The Town of Silverthorne, determined to continue to enhance the community, enlisted Downtown Colorado, Inc. (DCI) to plan and coordinate a downtown assessment to identify a multi-disciplinary team of professionals to review all the previous work done and provide some practical and implementable guidance for how best to move forward in the short, medium, and long-term time frames. DCI enlisted specialists focusing on landscape architecture, signage and way finding, economic development, financing mechanisms, marketing and promotions, and more. The team met with numerous stakeholders and groups working in Silverthorne to identify the priorities that this community must work on. The community made it clear that community development and finding a sense of place was a primary goal.

The Silverthorne Downtown Assessment represents the first of its kind because there is no traditional or clearly defined downtown commercial core in this community. The town identified a commercial core area in which to focus efforts that encompassed a very long stretch of Highway 9. Though this area is a key corridor in the community, it does not connect  the areas of activity that residents use the most. Rather, the usage patterns highlighted the need for greater attention to east-to-west connections that intersect the key arteries of  the Blue River, and State Highway 9.

The apparently lacking sense of unified community appears rooted in both physical layout and a conceptual disconnect between ideas and implementation. Despite the clear role of Silverthorne as the home base of Summit County, “where people come to get things done,” there isn’t one readily identifiable gathering place that draws locals and tourist to a community destination. The community has done studies, acquired property, requested designs, and revised zoning; yet all of this planning and preparation for development has not resulted in the town feeling content with moving forward without first inviting more private sector initiative.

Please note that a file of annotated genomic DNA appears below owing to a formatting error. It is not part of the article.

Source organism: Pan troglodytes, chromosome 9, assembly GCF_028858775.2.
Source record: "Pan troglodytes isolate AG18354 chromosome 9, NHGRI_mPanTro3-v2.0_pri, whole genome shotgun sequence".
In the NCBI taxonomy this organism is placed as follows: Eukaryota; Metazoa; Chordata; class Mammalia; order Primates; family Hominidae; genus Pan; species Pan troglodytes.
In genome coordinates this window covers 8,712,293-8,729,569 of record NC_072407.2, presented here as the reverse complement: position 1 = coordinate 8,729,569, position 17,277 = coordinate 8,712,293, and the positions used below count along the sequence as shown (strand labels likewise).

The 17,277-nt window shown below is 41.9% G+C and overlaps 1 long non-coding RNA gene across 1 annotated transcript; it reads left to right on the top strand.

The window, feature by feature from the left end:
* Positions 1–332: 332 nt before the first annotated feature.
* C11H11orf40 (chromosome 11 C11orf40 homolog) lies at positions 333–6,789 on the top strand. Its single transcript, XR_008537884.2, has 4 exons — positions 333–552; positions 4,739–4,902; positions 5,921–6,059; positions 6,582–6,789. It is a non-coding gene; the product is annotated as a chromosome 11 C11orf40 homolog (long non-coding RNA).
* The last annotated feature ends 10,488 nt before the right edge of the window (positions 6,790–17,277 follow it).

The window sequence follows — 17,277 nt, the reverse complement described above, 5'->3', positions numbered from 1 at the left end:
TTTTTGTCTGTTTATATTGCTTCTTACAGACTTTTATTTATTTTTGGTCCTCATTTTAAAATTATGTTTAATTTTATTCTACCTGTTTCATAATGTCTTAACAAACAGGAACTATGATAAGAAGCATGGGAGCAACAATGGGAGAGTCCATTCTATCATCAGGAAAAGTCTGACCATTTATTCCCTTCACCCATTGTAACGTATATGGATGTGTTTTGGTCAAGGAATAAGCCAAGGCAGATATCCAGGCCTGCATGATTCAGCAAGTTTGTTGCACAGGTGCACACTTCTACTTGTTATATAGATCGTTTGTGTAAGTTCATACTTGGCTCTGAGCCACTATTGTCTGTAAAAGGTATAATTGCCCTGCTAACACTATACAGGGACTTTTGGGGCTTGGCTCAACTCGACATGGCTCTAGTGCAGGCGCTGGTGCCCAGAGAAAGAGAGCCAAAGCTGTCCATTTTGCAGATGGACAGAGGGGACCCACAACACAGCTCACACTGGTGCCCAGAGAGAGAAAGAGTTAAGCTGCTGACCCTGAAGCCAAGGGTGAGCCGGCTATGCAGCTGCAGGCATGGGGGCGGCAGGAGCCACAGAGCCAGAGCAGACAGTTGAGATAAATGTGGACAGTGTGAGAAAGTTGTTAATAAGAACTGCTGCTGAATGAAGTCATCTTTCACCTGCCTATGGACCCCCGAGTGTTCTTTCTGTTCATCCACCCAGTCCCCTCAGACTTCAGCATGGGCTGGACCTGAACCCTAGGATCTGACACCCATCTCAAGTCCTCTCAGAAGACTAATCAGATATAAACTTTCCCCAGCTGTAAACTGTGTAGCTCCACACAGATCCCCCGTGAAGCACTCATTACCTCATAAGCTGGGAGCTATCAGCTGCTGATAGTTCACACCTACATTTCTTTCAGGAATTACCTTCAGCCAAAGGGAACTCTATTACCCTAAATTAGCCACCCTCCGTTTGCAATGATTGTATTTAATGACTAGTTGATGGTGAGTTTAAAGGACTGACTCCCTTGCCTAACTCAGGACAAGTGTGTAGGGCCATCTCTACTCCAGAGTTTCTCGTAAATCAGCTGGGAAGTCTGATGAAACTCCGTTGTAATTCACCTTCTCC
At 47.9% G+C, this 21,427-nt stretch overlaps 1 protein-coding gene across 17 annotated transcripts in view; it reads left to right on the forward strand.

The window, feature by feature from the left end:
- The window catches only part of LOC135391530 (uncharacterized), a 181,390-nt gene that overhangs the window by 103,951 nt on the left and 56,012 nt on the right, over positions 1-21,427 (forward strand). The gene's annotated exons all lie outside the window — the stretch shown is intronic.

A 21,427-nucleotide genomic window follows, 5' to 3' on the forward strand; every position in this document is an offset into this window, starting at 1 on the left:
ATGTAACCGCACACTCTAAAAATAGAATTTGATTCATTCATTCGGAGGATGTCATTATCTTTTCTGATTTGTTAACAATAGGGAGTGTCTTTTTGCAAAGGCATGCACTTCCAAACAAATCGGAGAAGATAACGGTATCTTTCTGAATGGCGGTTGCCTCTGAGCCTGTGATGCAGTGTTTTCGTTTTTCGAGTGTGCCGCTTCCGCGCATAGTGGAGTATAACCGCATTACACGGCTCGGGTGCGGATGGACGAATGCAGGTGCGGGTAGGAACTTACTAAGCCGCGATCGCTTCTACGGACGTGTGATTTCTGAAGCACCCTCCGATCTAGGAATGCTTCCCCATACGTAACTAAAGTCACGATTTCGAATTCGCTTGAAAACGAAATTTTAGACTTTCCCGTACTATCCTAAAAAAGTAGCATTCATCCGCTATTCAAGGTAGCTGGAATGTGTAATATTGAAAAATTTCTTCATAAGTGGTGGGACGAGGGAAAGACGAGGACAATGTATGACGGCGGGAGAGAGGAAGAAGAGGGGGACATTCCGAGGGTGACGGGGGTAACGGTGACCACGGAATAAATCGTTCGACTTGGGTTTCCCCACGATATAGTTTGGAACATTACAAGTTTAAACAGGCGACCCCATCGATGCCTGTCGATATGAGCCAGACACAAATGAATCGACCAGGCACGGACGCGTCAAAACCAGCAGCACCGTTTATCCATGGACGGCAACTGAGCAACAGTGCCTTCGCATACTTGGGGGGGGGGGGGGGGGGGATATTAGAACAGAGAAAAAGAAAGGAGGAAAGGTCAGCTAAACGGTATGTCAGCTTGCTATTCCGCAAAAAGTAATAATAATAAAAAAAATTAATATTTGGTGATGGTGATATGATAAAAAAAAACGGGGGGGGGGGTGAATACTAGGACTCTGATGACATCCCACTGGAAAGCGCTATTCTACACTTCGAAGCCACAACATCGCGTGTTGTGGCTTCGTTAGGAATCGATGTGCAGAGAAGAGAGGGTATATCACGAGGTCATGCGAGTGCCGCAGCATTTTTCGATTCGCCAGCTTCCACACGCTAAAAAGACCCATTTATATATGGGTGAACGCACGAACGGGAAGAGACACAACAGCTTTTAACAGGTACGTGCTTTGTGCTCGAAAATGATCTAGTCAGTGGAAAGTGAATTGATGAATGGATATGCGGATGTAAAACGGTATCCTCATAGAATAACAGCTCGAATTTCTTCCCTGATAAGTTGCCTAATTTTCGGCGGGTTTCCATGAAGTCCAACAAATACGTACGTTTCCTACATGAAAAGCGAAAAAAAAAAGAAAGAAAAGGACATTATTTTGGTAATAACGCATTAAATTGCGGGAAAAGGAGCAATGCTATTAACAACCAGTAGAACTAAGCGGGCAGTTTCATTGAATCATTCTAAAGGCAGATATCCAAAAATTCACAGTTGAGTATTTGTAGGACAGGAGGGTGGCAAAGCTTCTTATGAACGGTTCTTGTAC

Silverthorne has a wealth of beauty and natural assets. The community and the local government identified the Blue River as a community asset that should be accentuated in community and economic development initiatives. However, despite a lovely and useful trail and bridge system constructed to provide access to the river, this fabulous natural asset is not especially highlighted by most community centers. Some ideas are provided to assist in translating the planning efforts into the larger community vision.

The team worked to narrow the physical boundaries of the downtown core to identify the activity nodes that are most utilized and would serve as the heart of the community – or the physical sense of place. The team identified projects that can be done with little to no funding, as well as longer term organizational structure and capital projects to enhance the relationships and physical connections in the commercial core. The team highlighted what to do and how to do it through creation of a step-by-step action matrix to clarify how, when, and who might be the best community stakeholder to get the job done.

Silverthorne is a dedicated and inspiring community of folks ready to roll up their sleeves and build the community together. Good luck to Silverthorne! DCI and our member volunteers look forward to continuing to work with this town as they move forward with the Heart of Silverthorne Initiative.

Interested in DCI’s technical assistance program? Visit www.downtowncoloradoinc.org for details or contact us at 303.282.0625.